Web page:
In Hayward v. Marshall, 603 F.3d 546 (9th Cir. 2010) (en banc), the Ninth Circuit explained the standard federal courts are to apply in reviewing the California court's denial of habeas relief to a prisoner challenging the BPH's denial of parole. The court held that a federal court may grant a writ of habeas corpus only if the "decision rejecting parole was an 'unreasonable application' of the California 'some evidence' requirement, or was 'based on an unreasonable determination of the facts in light of the evidence.'" Id. at 562-63. The Court here must therefore decide whether the California Superior Court's decision upholding the BPH's denial of parole unreasonably applied California's "some evidence" standard. Id.
The Superior Court correctly observed that the BPH did not rely exclusively on the nature of the commitment offense, although it was considered relevant. The determination that the murder was conducted in a cruel and dispassionate manner with no significant motive was a reasonable one. Benson strangled his victim for five minutes and threw her body off a bridge believing her to be dead. He killed her after becoming angry in an argument over his son. Additionally, Benson had a history of unstable relationships and substance abuse. These facts provide evidence that Benson still poses a danger to society. The BPH did not foreclose future parole, indicating it would need more information about Benson's religious study.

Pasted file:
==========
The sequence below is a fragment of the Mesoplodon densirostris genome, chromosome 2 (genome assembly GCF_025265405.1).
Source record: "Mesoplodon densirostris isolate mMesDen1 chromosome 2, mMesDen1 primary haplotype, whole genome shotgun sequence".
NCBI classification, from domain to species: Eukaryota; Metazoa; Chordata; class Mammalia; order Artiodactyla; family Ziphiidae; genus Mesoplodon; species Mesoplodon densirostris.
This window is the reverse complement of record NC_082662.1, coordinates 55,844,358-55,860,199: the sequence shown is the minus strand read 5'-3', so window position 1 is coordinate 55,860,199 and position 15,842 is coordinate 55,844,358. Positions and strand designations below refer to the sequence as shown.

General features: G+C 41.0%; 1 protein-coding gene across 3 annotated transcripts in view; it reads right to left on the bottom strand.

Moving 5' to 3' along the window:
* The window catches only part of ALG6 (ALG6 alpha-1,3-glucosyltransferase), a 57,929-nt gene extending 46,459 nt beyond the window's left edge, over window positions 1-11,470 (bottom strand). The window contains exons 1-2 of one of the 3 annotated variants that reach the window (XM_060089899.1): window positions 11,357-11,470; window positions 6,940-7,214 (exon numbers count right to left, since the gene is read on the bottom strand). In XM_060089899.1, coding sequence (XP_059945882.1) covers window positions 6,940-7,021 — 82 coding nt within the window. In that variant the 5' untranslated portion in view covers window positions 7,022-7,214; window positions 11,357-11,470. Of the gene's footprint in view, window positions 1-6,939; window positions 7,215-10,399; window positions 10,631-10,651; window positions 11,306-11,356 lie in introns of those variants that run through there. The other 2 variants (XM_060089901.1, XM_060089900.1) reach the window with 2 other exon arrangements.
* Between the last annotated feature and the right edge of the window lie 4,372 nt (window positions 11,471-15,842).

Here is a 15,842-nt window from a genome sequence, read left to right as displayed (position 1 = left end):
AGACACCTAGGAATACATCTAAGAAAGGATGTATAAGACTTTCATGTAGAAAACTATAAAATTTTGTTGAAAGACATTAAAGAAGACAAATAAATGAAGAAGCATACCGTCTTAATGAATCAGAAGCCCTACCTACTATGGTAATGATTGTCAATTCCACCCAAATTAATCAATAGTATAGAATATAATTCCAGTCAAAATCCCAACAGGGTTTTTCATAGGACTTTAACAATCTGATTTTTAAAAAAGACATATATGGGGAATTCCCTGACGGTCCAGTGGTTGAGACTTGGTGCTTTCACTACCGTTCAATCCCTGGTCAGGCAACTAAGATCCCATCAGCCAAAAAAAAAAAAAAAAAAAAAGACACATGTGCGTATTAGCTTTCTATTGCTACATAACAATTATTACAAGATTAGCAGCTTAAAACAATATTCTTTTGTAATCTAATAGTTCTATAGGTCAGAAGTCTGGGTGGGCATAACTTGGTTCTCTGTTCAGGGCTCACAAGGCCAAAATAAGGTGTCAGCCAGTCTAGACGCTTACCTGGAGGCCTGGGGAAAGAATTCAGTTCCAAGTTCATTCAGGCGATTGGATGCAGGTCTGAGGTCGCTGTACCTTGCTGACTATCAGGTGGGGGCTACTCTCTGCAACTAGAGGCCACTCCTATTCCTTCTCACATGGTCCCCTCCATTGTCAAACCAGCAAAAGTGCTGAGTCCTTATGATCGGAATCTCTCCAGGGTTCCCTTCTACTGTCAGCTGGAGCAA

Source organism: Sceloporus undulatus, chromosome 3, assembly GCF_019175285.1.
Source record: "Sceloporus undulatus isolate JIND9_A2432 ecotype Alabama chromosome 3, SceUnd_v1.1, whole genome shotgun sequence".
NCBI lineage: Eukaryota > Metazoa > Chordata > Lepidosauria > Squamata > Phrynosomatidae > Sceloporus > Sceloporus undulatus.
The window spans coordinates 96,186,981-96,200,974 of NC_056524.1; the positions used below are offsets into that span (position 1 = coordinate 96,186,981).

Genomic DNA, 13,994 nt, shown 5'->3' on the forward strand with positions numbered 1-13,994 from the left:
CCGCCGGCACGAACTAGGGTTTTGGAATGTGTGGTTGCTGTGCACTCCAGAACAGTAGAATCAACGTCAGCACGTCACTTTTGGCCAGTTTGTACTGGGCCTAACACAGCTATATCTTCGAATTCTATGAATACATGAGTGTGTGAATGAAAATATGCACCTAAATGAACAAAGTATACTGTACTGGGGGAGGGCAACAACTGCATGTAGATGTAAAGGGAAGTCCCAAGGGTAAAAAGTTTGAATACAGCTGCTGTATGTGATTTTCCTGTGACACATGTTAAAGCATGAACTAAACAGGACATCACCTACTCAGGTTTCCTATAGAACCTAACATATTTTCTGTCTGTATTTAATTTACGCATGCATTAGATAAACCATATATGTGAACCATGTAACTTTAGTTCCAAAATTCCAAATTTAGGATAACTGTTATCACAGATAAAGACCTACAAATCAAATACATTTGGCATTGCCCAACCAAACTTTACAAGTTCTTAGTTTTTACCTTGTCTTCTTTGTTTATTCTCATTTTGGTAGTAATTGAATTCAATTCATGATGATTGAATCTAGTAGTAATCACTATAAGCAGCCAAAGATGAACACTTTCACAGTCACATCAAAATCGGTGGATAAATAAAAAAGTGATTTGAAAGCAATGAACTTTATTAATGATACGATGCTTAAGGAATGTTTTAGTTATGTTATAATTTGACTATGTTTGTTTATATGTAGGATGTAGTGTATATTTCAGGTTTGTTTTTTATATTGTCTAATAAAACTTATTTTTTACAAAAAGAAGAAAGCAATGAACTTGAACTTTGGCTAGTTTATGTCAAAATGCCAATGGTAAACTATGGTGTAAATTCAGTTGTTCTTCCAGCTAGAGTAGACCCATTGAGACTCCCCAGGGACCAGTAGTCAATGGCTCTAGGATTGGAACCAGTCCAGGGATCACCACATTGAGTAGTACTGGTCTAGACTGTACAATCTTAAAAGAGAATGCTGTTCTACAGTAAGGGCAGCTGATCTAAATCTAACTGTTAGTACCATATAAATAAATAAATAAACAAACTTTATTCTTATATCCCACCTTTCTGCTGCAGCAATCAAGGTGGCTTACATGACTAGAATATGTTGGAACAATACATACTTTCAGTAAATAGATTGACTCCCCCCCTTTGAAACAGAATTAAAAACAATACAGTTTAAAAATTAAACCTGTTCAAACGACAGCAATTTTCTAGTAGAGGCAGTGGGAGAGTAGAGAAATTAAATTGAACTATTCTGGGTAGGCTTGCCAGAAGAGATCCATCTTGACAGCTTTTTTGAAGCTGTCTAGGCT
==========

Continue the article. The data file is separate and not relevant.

Because the BPH reasonably expected to see convincing evidence that Benson had rid himself of his drug habit and that he would not relapse if released, but Benson failed to do this. Benson testified at his hearing that he did not plan to continue substance abuse programming after release because he believed that he had cured his problem. At his hearing, Benson told the Board that his Buddhist religious studies would enable him to avoid substance abuse problems upon release, but there is little in the record about this training. In light of this testimony, it was reasonable for the BPH to be concerned that Benson lacked a realistic plan for avoiding drugs if released.
Benson failed to carry his burden of showing that he no longer posed a danger to society because of his history of substance abuse. The history, combined with the savage nature of the murder, demonstrate that the California courts did not unreasonably apply the "some evidence" standard. While several appellate judges would have reached a different ...